By the end, the students of color state that if the white students become real "allies," their victims can let go of their anger a bit. White students have come to realize that the pieties their parents taught them, such as an honest day's pay for an honest day's work, apply only to whites in America.
In short, what moves the film is a denial of individual identity and responsibility, an insistence on group victimization and rights, and the belief that America is an almost uniquely iniquitous place in the world, without opportunity, legal equality or justice.
"Skin Deep" is a kid's cartoon, however, compared to Jane Elliott's "Blue Eyed." Miss Elliott has been lionized by the American media, including Oprah Winfrey, and she is widely employed by a growing number of universities. Disney plans to make a movie of her life.
In "Blue Eyed," masochistic adults accept Miss Elliott's 2 and 1/2-hour exercise in sadism, designed to make white people understand what it is to be "a person of color" in the United States.
To achieve this, she divides her group into stupid, lazy, shiftless, incompetent and psychologically brutalized "blue eyes" on the one hand, and clever and empowered "brown eyes" on the other. Some of the sadism is central to the "game," but much is gratuitous, and it continues after the exercise has ended.
The ultimate goal of the film: "It is not enough for white people to stop abusing people of color. All U.S. people need a personal vision for ending racism and other oppressive ideologies within themselves."
Jane Elliott has lived through revolutionary cultural changes without taking note of any. She teaches only helplessness and despair to blacks and only blood-guilt and self-contempt to whites. She addresses no issue with intellectual seriousness or purpose.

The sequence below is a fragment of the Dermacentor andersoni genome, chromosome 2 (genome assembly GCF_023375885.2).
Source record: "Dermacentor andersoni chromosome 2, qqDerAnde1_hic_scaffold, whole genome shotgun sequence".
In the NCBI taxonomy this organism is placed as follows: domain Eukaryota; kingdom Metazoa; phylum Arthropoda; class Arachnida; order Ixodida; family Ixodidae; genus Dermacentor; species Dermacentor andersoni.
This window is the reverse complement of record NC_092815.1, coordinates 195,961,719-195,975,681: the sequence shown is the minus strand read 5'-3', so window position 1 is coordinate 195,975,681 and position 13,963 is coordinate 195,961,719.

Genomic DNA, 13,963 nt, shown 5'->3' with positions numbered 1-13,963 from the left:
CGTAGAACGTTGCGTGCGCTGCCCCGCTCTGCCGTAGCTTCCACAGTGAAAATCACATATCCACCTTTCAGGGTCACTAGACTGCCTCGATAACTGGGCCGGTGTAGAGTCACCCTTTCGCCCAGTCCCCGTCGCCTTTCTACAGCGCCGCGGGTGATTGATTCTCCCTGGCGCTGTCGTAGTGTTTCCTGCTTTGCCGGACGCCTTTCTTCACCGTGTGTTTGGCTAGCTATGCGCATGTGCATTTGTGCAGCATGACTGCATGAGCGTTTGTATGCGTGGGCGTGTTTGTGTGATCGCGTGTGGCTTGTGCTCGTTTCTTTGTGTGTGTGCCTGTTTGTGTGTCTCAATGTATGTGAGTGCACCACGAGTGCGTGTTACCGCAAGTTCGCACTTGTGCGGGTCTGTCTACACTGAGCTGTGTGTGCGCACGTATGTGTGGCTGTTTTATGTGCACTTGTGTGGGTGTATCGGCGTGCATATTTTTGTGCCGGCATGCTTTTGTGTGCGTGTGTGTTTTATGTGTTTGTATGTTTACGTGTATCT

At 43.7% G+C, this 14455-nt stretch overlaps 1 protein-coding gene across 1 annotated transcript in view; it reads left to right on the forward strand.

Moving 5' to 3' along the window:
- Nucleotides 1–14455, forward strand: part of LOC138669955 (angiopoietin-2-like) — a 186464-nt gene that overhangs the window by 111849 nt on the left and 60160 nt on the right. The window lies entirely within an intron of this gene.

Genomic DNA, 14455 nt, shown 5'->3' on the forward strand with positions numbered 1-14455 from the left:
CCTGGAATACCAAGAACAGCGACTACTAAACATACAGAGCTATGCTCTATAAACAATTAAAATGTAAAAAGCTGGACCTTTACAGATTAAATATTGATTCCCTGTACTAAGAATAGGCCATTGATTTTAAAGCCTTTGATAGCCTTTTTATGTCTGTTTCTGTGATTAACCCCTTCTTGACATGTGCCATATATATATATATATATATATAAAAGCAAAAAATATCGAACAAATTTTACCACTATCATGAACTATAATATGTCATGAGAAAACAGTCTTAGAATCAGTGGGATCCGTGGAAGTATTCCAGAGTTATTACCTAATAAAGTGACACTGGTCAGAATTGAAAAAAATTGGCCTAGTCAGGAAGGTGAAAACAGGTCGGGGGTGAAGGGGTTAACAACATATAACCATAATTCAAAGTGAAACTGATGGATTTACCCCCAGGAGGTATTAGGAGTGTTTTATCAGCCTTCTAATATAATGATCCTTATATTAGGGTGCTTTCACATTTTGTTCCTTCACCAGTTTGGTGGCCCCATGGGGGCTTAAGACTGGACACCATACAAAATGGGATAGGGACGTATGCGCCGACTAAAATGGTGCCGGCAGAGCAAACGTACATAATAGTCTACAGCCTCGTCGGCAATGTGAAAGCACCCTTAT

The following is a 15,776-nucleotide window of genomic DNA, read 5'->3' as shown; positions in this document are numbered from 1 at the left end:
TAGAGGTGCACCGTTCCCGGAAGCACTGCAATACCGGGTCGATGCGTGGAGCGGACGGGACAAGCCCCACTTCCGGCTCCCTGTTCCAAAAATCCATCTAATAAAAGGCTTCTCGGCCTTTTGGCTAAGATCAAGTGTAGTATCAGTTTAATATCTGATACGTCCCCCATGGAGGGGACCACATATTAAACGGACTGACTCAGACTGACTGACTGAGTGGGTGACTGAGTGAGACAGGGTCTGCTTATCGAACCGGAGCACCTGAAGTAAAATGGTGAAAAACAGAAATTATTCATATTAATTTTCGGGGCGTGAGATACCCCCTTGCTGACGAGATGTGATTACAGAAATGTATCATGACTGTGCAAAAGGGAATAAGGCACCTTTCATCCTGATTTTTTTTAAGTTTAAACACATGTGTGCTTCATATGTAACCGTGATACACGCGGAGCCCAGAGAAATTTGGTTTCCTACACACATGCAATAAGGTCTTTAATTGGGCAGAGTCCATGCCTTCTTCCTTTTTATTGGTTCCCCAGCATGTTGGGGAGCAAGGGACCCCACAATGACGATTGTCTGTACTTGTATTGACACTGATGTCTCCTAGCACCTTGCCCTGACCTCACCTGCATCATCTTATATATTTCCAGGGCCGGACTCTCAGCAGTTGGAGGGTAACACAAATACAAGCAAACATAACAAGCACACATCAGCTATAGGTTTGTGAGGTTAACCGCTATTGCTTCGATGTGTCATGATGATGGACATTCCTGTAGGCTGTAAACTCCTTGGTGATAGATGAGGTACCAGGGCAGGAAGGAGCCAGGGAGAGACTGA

Even traditionalist campuses now permit the ideologues in their offices of student life to pursue individuals into the last inner refuge of free men and women, and to turn students over to trainers who want them to change "within themselves."
From the evidence, most students tune it out. Where students react, it is generally with an anger that, ironically and sadly, exacerbates the Balkanization of our universities.
The more social work we bring to our colleges and universities, the more segregated they become, and colleges and universities by the hundred have advertised for individuals to oversee "diversity education," "diversity training," and "sensitivity training."
Orwell understood full well how the authoritarians of the 20th century had moved from the desire from outer control to the desire for inner control. He understood the new age sought to overcome the ultimate source of freedom for human beings: "They can't get inside you."
Our colleges and universities hire trainers to "get inside" American students.
Thought reform is making its way inexorably to an office near you. If we let it occur at our universities and accept it passively in our own domains, then a people who defeated totalitarians abroad will surrender their dignity, privacy and conscience to the totalitarians within.

Alan Charles Kors is a professor of history at the University of Pennsylvania and co-author of "The Shadow University: The Betrayal of Liberty on America's Campuses."
This article is condensed from "Thought Reform 101," which appeared in the March issue of Reason magazine (www.reason.com) and has been reprinted with permission.